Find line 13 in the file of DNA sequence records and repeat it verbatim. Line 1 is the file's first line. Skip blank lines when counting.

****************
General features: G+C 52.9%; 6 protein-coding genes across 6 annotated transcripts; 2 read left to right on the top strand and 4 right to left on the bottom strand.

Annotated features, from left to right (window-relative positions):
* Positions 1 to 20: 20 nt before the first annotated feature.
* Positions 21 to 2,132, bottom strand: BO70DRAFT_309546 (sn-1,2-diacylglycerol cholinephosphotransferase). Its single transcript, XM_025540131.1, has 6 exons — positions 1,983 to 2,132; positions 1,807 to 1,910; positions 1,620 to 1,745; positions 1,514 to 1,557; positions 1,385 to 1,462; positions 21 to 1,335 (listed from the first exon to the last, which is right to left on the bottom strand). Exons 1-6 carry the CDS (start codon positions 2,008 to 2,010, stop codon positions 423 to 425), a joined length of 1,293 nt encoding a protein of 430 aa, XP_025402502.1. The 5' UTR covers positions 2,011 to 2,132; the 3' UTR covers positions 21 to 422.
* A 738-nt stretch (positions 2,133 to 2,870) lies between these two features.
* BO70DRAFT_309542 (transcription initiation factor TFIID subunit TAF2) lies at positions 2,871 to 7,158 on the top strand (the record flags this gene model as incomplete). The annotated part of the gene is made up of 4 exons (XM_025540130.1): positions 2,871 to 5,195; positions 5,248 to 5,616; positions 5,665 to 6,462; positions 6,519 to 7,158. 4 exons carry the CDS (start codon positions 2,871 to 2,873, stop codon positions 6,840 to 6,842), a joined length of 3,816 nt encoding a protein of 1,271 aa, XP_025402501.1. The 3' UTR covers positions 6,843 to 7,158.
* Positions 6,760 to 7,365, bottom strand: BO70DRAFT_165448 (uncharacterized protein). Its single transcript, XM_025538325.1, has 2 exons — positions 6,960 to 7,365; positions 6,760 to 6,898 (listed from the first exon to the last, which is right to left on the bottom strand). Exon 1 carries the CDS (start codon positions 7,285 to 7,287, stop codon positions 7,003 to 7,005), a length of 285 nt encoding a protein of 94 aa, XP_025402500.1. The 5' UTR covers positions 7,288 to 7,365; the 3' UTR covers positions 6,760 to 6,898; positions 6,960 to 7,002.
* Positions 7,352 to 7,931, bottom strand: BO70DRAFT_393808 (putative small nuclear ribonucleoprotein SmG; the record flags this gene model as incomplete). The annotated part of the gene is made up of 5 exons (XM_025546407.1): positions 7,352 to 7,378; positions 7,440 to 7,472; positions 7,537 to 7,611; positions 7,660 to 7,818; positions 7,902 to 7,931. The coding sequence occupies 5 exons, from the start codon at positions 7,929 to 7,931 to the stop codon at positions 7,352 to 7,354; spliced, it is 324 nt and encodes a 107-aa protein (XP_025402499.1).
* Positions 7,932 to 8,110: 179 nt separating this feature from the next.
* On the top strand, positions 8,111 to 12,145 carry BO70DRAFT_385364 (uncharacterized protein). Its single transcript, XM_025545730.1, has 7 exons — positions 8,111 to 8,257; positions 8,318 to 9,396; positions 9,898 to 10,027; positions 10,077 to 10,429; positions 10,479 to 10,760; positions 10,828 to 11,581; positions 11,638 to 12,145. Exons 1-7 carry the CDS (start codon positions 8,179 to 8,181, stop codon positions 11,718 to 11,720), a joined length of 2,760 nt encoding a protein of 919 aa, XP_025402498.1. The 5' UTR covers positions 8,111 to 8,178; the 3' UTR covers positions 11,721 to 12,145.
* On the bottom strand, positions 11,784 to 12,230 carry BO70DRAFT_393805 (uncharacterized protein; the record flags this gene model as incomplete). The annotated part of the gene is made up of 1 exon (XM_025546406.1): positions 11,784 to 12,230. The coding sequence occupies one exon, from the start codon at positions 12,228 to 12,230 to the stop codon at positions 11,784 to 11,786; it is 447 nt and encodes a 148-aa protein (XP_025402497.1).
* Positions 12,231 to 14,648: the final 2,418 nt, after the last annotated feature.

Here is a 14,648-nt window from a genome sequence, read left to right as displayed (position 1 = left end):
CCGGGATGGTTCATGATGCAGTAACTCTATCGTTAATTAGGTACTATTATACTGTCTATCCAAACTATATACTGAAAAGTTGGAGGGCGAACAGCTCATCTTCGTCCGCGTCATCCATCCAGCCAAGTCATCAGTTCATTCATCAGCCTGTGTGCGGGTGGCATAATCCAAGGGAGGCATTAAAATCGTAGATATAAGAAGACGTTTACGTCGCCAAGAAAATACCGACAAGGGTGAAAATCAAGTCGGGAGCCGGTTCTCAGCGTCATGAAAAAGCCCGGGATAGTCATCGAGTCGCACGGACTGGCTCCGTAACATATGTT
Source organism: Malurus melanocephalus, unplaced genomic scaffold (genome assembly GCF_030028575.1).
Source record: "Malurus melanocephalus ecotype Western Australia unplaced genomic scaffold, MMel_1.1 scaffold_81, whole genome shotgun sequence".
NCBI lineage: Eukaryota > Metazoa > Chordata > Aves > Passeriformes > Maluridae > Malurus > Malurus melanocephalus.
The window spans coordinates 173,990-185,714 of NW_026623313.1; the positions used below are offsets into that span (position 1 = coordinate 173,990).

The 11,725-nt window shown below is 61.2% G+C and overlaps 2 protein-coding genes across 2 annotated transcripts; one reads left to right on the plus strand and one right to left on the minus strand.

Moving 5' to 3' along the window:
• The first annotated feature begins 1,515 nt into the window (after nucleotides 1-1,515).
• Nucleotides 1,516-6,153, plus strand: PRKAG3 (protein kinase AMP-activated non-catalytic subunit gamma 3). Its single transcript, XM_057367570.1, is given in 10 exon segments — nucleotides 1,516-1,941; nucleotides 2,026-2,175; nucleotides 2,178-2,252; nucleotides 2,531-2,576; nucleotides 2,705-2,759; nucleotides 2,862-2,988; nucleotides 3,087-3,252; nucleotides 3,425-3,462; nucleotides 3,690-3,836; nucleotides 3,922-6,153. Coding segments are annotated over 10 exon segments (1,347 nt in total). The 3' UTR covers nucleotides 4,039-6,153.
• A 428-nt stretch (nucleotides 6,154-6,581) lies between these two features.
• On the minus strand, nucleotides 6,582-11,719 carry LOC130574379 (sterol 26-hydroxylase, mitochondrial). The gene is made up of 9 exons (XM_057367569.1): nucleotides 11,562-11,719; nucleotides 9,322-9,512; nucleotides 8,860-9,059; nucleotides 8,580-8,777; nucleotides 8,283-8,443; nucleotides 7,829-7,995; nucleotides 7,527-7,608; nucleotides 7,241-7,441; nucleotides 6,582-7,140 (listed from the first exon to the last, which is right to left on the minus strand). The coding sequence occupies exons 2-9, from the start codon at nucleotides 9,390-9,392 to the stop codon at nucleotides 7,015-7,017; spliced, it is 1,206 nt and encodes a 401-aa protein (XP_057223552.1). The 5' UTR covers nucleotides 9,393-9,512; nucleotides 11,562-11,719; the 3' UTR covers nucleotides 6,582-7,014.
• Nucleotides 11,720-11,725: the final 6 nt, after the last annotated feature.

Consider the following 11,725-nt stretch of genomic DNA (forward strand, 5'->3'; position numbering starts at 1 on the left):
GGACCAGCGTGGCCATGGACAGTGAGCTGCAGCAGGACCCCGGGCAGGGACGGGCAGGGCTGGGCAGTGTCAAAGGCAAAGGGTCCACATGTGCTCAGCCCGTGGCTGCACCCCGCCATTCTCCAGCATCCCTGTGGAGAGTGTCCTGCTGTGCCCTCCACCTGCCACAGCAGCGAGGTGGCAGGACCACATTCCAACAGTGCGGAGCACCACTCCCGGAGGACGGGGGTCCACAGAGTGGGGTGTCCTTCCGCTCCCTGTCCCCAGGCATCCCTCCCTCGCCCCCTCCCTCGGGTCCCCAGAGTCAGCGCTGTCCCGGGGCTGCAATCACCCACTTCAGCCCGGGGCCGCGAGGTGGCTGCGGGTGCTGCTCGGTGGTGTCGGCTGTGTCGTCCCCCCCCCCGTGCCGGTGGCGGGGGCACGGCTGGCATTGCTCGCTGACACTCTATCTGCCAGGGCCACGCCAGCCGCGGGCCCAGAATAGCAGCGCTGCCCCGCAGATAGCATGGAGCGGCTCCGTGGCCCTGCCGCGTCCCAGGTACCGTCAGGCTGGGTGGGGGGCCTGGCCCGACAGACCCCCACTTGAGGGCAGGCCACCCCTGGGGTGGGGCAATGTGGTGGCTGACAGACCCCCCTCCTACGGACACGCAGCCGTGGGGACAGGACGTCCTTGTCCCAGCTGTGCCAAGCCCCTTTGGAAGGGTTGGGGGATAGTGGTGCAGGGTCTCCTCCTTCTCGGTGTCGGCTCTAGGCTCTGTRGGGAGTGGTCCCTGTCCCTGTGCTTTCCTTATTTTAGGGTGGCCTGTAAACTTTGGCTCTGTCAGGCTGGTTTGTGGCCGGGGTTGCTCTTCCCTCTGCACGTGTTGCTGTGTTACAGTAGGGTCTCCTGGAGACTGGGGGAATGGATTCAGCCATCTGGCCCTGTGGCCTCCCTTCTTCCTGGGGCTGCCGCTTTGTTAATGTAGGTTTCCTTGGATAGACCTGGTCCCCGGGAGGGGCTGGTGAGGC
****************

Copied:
Here is a 14,648-nt window from a genome sequence, read left to right as displayed (position 1 = left end):